There is also some speculation that class hierarchy and social standing might have lent itself to this phrase.  During the Joseon Dynasty and earlier, when Korea was chiefly an agrarian society, those who were in the position to sell rice could almost be considered almost nobility.  However, partaking in commercialism implied you were a merchant, which was still considered “low-class.”  So instead of saying outright that they were selling rice (쌀을 판다), merchants would say something like “I am buying money with rice” (쌀로 돈을 산다, which then becomes shortened to just 쌀을 산다).  So then from the merchant’s perspective, 쌀을 산다 actually means “I’m selling rice”; flip that around, and from the buyer’s perspective, 쌀을 판다 means “I am buying rice.”

Kind of confusing, but a very interesting redefinition of what it means to buy and sell something.  It makes a lot of sense if you think about money as a commodity to be bought and sold.  So when merchants say 쌀 산다 it’s like they mean “I have a lot of rice so I will BUY money with it.”  When buyers say 쌀 판다 it’s like they mean, “I have a lot of money so I will SELL it in exchange for rice.”

Now that my brain can interpret Korean in real-time (without first mentally translating into English, that is), reading language history and etymology stuff like this makes it easier for me to grasp less intuitive idioms.  Plus it’s super interesting!

(paraphrased from: source)

썸 타다

I love picking up new Korean slang.  Once you have a new word or phrase down, it’s like a whole new vista of meaning opens up.  All of a sudden, drama dialogue, radio shows, tweets, and forums start making more sense and you start hearing the word everywhere.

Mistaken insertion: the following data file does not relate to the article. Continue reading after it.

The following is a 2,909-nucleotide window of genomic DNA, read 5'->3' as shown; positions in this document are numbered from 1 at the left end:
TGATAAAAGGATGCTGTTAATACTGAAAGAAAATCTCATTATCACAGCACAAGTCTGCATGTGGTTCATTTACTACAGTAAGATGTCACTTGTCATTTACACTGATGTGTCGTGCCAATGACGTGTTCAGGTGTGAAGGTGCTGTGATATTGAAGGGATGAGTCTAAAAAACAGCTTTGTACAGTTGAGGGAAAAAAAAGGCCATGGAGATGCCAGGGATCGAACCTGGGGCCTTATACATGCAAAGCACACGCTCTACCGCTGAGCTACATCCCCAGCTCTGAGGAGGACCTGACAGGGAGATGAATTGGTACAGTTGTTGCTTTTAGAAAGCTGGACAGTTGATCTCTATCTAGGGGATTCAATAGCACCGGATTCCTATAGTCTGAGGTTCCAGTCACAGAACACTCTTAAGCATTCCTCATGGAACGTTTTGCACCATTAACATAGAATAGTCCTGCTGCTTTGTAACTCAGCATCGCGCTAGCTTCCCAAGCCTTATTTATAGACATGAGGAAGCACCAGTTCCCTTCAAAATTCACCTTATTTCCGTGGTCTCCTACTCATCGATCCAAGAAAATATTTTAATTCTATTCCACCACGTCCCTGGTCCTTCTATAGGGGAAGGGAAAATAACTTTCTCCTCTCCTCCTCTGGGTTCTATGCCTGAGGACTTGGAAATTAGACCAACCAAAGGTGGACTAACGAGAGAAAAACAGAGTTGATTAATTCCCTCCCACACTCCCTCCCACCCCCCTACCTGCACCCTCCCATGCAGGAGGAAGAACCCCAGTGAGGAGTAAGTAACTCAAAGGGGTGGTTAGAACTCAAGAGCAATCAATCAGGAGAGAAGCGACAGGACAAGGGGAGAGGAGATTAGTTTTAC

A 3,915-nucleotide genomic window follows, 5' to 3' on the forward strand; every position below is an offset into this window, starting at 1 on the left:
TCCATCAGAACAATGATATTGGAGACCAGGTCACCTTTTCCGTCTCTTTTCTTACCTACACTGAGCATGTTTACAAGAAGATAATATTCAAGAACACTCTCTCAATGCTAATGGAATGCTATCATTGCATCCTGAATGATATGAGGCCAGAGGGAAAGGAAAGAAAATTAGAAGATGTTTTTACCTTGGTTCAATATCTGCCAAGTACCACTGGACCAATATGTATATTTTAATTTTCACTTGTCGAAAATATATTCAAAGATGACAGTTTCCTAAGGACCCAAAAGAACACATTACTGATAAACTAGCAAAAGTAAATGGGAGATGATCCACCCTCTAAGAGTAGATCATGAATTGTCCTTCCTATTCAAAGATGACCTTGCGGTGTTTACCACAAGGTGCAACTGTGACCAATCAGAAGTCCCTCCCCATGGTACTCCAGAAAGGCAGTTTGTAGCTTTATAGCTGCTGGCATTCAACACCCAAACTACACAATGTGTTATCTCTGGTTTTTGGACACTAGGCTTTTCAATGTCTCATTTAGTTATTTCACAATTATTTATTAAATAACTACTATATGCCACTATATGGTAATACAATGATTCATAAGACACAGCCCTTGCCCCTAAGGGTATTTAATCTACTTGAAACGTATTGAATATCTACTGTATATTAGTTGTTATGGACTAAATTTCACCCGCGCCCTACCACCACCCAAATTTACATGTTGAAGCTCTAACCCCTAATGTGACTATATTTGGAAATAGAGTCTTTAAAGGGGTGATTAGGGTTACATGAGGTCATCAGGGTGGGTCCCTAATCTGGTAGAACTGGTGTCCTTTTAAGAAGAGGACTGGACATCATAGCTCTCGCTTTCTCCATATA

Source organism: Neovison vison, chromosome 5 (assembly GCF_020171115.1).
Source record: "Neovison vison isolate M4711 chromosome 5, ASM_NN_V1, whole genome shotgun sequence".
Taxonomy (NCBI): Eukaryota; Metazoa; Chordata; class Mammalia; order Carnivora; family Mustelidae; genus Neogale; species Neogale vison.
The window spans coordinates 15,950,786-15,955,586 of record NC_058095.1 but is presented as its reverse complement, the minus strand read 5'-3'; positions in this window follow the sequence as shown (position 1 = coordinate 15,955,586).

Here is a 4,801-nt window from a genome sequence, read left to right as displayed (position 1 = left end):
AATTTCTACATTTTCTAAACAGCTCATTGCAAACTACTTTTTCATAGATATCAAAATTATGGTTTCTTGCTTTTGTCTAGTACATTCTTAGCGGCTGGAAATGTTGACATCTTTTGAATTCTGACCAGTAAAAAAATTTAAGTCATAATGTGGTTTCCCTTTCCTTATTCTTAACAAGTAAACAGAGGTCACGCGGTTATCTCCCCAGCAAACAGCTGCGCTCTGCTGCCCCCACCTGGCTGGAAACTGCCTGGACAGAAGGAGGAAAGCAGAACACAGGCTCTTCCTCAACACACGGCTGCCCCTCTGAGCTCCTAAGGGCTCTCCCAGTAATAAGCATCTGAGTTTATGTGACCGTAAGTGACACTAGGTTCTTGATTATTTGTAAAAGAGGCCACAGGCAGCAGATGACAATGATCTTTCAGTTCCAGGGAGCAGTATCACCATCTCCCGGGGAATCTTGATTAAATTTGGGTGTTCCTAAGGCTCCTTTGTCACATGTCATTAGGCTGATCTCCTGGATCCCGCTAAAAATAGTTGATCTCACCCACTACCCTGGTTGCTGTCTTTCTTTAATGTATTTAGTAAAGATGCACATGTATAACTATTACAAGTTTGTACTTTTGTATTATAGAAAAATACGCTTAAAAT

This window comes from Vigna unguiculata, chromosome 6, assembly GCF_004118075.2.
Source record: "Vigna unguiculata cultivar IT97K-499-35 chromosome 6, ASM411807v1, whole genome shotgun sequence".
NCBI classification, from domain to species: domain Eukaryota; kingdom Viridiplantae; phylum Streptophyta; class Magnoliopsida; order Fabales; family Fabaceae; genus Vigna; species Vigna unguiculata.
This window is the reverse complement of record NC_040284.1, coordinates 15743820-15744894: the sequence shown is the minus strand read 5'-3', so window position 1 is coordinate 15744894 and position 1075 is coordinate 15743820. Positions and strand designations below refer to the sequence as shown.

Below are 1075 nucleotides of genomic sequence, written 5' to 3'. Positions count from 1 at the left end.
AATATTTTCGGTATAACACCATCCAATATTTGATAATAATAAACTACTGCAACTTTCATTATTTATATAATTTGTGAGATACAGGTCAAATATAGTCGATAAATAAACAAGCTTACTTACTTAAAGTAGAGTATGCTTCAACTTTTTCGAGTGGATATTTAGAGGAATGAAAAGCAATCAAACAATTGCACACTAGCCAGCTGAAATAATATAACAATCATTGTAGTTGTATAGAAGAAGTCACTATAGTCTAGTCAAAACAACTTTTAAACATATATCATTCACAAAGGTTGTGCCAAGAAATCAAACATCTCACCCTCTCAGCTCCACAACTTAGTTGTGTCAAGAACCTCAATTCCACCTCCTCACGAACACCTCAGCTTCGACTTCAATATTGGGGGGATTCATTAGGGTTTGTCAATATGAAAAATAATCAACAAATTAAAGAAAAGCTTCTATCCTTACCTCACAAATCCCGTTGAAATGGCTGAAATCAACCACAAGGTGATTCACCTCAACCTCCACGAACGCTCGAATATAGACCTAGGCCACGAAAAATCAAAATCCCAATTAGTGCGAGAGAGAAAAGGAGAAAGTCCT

That’s how I felt when I learned 썸타다.

I first came across the word 썸 as the title of a popular song that was topping the charts about a year ago.  I thought it was a bit odd, but hey, a lot of songs have nonsensical titles, so I didn’t give it a second thought.  Funnily enough, the lyrics of the song describe EXACTLY what the title means, but I only discovered that recently.

Anyway, I’d been hearing the phrase ‘썸 타다’ over and over again in the drama 호구의 사랑 (Hogu’s Love).  It wasn’t until that scene where Hokyung presents “research” on the concept that it first occurred to me that this is some (pun intended!) type of slang.  Heh.  She says:

“‘썸’은 썸띵(something)에서 파생된 단어다. 시간이 돈인 현대 사회에서는 짧은 시간 안에 최적의 파트너를 골라내야 한다”며 연애하기 전에 이 사람이 나의 귀중한 시간과 돈을 써서 만날 가치가 있나 탐색하는 썸 타는 시기가 반드시 필요하다. 결론적으로 썸은 진화된 인류에 새로운 소셜 스킬이다.”

“‘Some’ is derived from the word ‘something.’  In this culture where time is money, and you have limited time to find a suitable partner, you want to be able to know if a person is worth your precious time and money before starting a relationship.  That’s why you need a period of investigation, when the two of you are ‘something.’  In conclusion, ‘some’ is a new social skill that humanity has evolved.”

So what exactly is 썸?  It defines a relationship status in which you’re scoping out someone as a potential long-term partner.  In American dating culture, this would be the phase when you’re casually seeing someone, but not committed to exclusivity.  I’m not sure if that concept exists in Korea (i.e. if you’re dating, are you automatically assumed to be a couple/exclusive?), so maybe that’s why this new term had to be invented.

Now while browsing Naver 지식in, I came across some users who suggested a slightly different, albeit not mutually exclusive, definition – and one that better fit the concept of the aforementioned song.  썸 seems to describe a relationship in which both parties are more than friends but not quite lovers.  They’re in a ‘flirtationship’ of sorts, but they’re not officially together.  They might do special, couple-y things together but insist to others that they’re ‘just friends.’  But you’re not just friends.  And you’re not exactly lovers.  You’re some(썸)thing to each other.

Oh boy.  When I read that – well, I’ve been in 썸-type of relationships myself… For a time it’s all fun and giddy, but ultimately it’s not sustainable.  After a period of time, you’ll always get to a crossroads.  Do I actually want to be in a relationship with this person?  Or are we good as just friends?  Sometimes it sucks to give a definitive answer to that question, but doing so is better off for everyone’s mental health!